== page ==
Despite the failure of the committee to adopt the pro-LGBT amendments, Thompson expressed optimism that the LGBT language would survive the conference committee and the final round of voting based on the bipartisan support with which the Senate version of the bill passed.

“The reality is that the Senate’s version of VAWA reauthorization addresses a range of important civil liberties issues, including coverage for the LGBT community, and passed out of that chamber with the support of 68 senators, including significant Republican support,” Thompson said. “I believe there is majority support in Congress for a VAWA reauthorization that would ensure that domestic violence protections extend to all who suffer its harms.”

Other members on the House panel spoke out against the lack of LGBT protections in the House version of the bill, including Rep. John Conyers (D-Mich.), ranking Democrat on the panel, as well as Reps. Bobby Scott (D-Va.) and Sheila Jackson-Lee (D-Texas).

But the House Democrats’ measure weren’t the only pro-LGBT initiatives that Republicans rejected. Rep. John Conyers (D-Mich.), ranking Democrat on the committee, offered a substitute bill that was modeled on a version of VAWA introduced by Rep. Gwen Moore (D-Wis.) and other House Democrats. That legislation has the same LGBT protections found in the Senate version of the bill.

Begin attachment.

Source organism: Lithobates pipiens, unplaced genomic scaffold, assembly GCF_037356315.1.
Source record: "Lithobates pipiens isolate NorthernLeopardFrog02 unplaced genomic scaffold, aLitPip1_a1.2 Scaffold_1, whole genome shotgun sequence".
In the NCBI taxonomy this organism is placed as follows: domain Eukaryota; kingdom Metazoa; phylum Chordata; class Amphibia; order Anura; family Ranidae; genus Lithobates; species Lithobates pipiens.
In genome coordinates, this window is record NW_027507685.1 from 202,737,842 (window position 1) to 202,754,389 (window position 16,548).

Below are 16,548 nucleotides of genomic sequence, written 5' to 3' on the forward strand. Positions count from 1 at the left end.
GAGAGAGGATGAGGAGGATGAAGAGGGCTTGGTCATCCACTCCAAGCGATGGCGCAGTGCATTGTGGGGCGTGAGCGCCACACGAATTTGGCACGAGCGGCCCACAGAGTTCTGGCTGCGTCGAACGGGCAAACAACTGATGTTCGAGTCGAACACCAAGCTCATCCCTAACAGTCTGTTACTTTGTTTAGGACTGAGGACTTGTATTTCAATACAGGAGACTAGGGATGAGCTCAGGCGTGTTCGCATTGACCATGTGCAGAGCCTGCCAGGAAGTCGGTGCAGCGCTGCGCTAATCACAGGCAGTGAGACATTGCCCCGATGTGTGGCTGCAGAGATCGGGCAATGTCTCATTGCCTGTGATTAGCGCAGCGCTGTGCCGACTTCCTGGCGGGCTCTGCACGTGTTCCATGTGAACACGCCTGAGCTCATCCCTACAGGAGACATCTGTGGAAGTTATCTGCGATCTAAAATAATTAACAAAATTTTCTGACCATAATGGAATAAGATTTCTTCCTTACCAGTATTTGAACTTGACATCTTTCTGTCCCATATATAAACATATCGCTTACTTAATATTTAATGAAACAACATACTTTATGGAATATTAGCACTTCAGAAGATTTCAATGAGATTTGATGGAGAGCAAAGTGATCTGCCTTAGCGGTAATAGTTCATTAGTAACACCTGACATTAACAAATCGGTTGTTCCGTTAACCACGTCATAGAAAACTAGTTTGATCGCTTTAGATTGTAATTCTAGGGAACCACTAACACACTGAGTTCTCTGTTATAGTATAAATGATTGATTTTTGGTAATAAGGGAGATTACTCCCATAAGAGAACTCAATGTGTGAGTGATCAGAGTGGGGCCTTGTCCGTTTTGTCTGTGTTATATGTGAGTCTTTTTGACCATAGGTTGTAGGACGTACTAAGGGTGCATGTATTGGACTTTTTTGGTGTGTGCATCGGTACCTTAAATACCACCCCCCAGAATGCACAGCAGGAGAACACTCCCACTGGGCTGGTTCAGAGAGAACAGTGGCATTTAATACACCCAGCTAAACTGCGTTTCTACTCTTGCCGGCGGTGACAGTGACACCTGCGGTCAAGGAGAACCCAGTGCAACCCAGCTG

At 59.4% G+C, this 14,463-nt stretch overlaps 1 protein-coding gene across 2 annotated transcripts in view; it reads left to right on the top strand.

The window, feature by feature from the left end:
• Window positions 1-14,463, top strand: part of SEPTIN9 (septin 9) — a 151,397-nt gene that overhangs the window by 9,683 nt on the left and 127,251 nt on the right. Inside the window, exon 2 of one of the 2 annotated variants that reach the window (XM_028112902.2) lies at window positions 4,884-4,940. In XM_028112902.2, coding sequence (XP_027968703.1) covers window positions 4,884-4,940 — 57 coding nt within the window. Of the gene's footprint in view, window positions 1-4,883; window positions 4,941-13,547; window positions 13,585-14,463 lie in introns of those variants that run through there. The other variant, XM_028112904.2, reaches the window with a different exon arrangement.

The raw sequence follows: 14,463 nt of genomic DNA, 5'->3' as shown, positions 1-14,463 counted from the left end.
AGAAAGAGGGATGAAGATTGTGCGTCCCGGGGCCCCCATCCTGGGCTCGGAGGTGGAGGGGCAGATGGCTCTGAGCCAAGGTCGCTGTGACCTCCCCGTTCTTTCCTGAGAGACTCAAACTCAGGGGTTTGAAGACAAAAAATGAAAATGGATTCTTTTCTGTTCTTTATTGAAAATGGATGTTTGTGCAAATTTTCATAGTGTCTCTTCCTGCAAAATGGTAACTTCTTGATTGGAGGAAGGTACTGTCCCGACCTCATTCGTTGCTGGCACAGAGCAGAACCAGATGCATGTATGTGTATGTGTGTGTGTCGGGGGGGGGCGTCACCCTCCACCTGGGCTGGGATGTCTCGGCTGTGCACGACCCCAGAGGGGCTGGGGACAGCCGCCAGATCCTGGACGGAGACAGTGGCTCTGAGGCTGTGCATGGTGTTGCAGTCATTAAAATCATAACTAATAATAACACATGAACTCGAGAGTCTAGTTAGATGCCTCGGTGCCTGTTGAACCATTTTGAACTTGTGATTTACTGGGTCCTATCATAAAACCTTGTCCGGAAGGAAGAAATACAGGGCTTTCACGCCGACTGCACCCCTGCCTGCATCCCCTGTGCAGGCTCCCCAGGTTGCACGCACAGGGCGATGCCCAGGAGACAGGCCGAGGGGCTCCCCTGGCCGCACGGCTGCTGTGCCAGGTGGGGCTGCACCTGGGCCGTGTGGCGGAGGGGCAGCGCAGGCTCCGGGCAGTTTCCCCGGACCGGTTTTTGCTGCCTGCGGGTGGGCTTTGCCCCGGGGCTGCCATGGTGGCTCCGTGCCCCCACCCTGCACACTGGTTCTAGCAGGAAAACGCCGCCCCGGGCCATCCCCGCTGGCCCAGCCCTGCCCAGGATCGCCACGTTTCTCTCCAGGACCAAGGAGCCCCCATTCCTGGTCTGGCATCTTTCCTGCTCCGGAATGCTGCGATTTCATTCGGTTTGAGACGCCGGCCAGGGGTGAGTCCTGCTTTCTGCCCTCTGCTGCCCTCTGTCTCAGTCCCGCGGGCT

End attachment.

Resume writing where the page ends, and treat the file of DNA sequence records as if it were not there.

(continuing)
Chairman Lamar Smith (R-Texas) refused to allow Conyers’ substitute to come up after Rep. Jim Sensenbrenner (R-Wis.) objected to it on the basis that it was non-germane. In the House, amendments must be germane to the legislation at hand for them to come up for a vote.

The committee rejected the pro-LGBT initiatives after HRC and the ACLU wrote letters objecting to the lack of LGBT protections in the House version of the legislation.

In a letter dated May 7, Laura Murphy, director of the ACLU’s Washington Legislative Office, and Vania Leveille, senior legislative counsel, talked about the importance of the LGBT protections found in the Senate bill in addition to expressing other concerns.

“H.R. 4970 does nothing to address the unacceptable discrimination that LGBT people often face when attempting to access services for those who experience intimate-partner violence, and nothing to change the fact that the LGBT community is undeserved in this area,” Murphy and Leveille write.

NOTE: This post has been updated.

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Florida House committee passes “Don’t Say Gay” bill

Equality Florida quickly condemned the measure



The Florida State Capitol (Washington Blade photo by Yariel Valdés González)

The Republican majority Florida House Education and Employment Committee on Thursday passed House Bill 1557, the Parental Rights in Education bill, colloquially referred to as the “Don’t Say Gay” bill advancing the measure to the full House.

HB 1557 and its companion bill, Senate Bill 1834, would ban classroom discussions about sexual orientation and gender identity in schools, erasing LGBTQ identity, history, and culture — as well as LGBTQ students themselves.

The bill also has provisions that appear to undermine LGBTQ support in schools and include vague parental notification requirements which could effectively “out” LGBTQ-identifying students to their parents without their consent.